You can usually get mplayer, flash, et al running on 64-bit Linux but it does require more work than a conventional 32-bit quick-and-easy installation. Aside from those initial install/setup routines, the rest of x86_64 Linux should be pretty much smooth sailing.
Quake Wars will not have a native 64-bit client, but using the 32-bit binary with the 32-bit userland will work, just like it works for Quake 4 and Doom 3.
Been running 64-bits Linux since 3 years ago (FC4 through F7) and I can tell you that 64-bits Linux has come a LONG way! It was easy from the start for me to get pretty much everything running, except a few things:
mplayer used to cause major head aches due mainly to the 32-bit Windows libraries for some codecs (with the win32codecs package). It is no longer a problem.
Flash plugin. It has alwasy been a problem. You can either use 32-bit firefox and get rid of many problems, with the overhead it implies (i.e longer startup times, plus more memory) or use nspluginwrapper to install 32-bit plugins in 64-bit firefox. It has the problem that it uses extra CPU cycles and could leak memory like crazy.
Generally, since the data (types) are twice as big, memory utilization is accordingly twice as much, so my personal recommendation for a dual core system in 64-bits is of 4Gb as opposed as 2Gb simply because it would be "the same" as 2GB in 32-bit mode (roughly)
Some apps do take advantage of the extra precision and registers, many others don't, for general use purposes, I still believe 64-bits are "overrated", for scientific work, visualization, multimedia content creation and the like, you DO benefit from the extra mathematical precision and general faster processing of certain data types (like floats and some times (long) integers). For e-mail, office and general browsing, with limited use of multimedia (i.e, consumption and not creation... The benefits are rather slim, though there are).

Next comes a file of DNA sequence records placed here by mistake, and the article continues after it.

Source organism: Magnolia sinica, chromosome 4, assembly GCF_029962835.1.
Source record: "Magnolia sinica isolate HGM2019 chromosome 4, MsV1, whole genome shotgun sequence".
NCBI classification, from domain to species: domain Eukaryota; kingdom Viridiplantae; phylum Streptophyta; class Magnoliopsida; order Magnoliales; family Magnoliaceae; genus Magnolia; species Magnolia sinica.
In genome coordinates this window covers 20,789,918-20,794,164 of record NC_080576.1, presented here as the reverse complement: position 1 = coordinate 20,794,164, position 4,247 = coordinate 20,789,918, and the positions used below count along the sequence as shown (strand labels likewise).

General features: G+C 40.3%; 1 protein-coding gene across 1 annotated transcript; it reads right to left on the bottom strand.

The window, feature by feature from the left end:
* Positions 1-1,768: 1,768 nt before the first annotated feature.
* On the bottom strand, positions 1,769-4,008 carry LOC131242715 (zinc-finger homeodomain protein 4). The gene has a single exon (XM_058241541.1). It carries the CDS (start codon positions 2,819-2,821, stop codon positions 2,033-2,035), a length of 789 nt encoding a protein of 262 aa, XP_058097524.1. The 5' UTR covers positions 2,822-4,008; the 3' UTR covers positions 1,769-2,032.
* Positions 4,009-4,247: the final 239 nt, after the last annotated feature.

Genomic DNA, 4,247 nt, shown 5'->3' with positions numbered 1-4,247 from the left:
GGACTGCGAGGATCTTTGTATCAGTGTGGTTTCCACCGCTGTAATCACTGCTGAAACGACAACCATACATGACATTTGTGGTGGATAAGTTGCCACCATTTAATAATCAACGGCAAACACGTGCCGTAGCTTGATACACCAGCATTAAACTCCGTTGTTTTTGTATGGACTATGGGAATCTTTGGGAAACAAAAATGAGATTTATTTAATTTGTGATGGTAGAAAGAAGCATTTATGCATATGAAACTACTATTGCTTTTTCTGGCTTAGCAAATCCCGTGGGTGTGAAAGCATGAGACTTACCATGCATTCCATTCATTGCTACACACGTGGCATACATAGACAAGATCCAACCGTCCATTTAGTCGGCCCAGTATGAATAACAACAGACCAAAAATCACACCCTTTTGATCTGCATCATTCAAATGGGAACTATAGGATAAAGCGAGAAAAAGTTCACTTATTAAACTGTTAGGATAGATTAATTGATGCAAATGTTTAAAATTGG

I've considered going back to 32-bits for some time now, but I always end up keeping on 64-bits... Things are getting easier for stuff such as Java with IcedTea and its preliminary support for a 64-bits native Java Plug-in, hopefully Adobe will soon surprise us all with a 64-bit native Flash Plug-in as well (or so say some rumors, take this with the mount-rushmore of salt grains). All in all 64-bit support in Linux is very mature, elegant and fast.
I tend to keep away from Debian distributions for 64-bits, for the time being, though, as they (for some reason I don't yet have come to fully understand) don't support all that well multilib (coexistence of 32 and 64-bit libraries and binaries, running 32-bit binaries and loading 32-bit dynamic libraries without the need for "jailed" environments [chroots]), and this has lead me to prefer Fedora and SuSE for 64-bit systems, though I tend to prefer Fedora myself. I do believe the problem with Debian and multilib is due to a problem with apt more than anything else, but as I said, I don't fully understand the issue myself.
That 'IcedTea' sounds interesting, maybe someone should package it for Debian. Also ffmpeg should begin to support latest WMA, so no w32codecs are needed. As heavy Java/Flash user with Firefox/Iceweasl 32 bit is much better suited for me.